Hivos Supervisory Council Report 2016
Hivos has experienced a year of many new beginnings, in which the sharpening of strategy and internal organisation still called for considerable attention. In this first post-MFS year, the organisation was successful in attracting donors for its new programmes. During the year Hivos signed new contracts worth €134 million. At the same time as the organisation worked to put the new strategy into practice, the finalisation of the Strategic Plan was still ongoing. It was formally approved by the Supervisory Council (SC) in May 2016. The Strategic Plan 2016-2020 outlines what Hivos aims to achieve across its six thematic areas and 26 countries, as well as how its new role as social innovator is translated into different approaches. These approaches include scouting frontrunners and bringing innovations to scale through connecting stakeholders and influencing decision-makers.
In the rapidly changing political and funding context, Hivos must also change its organisational culture in order to be able to deliver results. The Business Plan 2017-18, approved by the SC in December, details what Hivos is doing to adapt its internal systems, processes and ways of working in order to become the flexible, entrepreneurial organisation it wants to be. Important factors such as financial resilience, relationship management, human resources, monitoring, evaluation and learning will be reinforced. The SC is impressed by the insights Hivos has gained during the past year and the changes it has already put in practice. Bringing the internal organisation fully in line with the new competitive environment and sharpening its view of Hivos’s value proposition as a social innovator will also be key assignments for 2017.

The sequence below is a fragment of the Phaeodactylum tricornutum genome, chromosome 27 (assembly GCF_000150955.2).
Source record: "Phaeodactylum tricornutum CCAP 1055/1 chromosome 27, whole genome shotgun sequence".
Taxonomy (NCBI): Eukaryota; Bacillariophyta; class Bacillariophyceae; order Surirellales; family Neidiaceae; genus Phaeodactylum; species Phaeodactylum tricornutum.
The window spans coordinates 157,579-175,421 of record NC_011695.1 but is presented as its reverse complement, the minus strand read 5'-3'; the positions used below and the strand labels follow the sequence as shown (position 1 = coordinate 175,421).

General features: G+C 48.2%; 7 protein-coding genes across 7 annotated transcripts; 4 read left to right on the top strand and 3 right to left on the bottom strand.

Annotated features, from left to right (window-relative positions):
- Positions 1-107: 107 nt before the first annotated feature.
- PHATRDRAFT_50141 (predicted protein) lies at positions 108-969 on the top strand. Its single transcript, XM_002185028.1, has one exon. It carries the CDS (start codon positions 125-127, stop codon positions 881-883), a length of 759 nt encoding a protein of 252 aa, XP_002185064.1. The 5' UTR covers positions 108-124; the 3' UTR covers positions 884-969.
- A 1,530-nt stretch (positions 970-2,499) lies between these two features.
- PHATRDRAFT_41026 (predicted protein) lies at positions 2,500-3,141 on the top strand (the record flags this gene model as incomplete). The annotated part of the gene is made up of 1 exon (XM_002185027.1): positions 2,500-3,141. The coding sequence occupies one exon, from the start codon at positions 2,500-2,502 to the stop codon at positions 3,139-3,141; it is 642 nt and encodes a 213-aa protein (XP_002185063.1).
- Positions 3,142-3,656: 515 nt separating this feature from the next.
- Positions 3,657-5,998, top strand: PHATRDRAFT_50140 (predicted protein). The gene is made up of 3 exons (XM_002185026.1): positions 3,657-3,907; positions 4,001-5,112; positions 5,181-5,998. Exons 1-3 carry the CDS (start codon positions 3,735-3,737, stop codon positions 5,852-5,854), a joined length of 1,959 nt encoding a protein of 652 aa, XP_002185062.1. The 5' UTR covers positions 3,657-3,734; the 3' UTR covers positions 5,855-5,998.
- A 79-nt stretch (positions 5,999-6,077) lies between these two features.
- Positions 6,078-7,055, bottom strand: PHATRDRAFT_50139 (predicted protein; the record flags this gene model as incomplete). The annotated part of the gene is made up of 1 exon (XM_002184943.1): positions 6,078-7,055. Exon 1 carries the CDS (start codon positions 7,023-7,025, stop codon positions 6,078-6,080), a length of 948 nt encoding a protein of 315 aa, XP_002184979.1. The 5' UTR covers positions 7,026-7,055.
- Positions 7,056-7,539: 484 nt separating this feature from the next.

During 2016 the SC formally convened seven times, usually but not always in the presence of the Executive Board (EB). The SC’s activities were to a large extent concerned with the execution of its fiduciary supervisory role. The SC also served as a sounding board for the EB, particularly in relation to the organisation’s strategic outlook, partnering strategy, innovation, risk management and change management issues.
The SC also discussed Hivos’s governance structure. The EB seeks the right balance and interaction between controlling the organisation from the centre and placing responsibility and ownership at the regional level, while the SC monitors the checks & balances. It verifies whether legal entities fit into the chosen accountability structure, whether mandates and responsibilities are clear, and whether the EB has strong connections to stakeholders to ensure soft controls where formal authority is not directly available.
Based on the values of self-determination and participation, in its recent vision document Hivos presented the perspective of a decentralised organisation with a strong degree of ownership in the South. A pilot was held during the year involving the recruitment of country nationals for the boards of Hivos’s entities in South Africa, Zambia and Malawi. In South Africa, additional considerations led to the decision to transform the entity into a fully independent organisation.
The SC seeks to keep in touch with developments by engaging in frequent conversations with the Executive Board as well as holding a regular informal exchange with the international Management Team and the Global Office’s Works Council. For the second time the EB has organised a field trip for SC members to one of its regional offices. These trips allow SC members to see project implementation with their own eyes as well as meeting local staff and partner organisations, which is considered essential for fulfilling their supervisory role. In November 2016, several SC members visited Hivos’s East African hub in Nairobi to witness its work with cultural entrepreneurs and LGBTI organisations on local green energy projects.
We are pleased with the effective collaboration with the EB, which since February 2016 has consisted of Edwin Huizing and Sanne Nolst Trenité. The SC appointed Sanne as Director of Operations to succeed the previous Director of Programmes and Projects. This deliberate decision to put more emphasis on operational performance is already yielding results, such as greatly improved financial insight and management.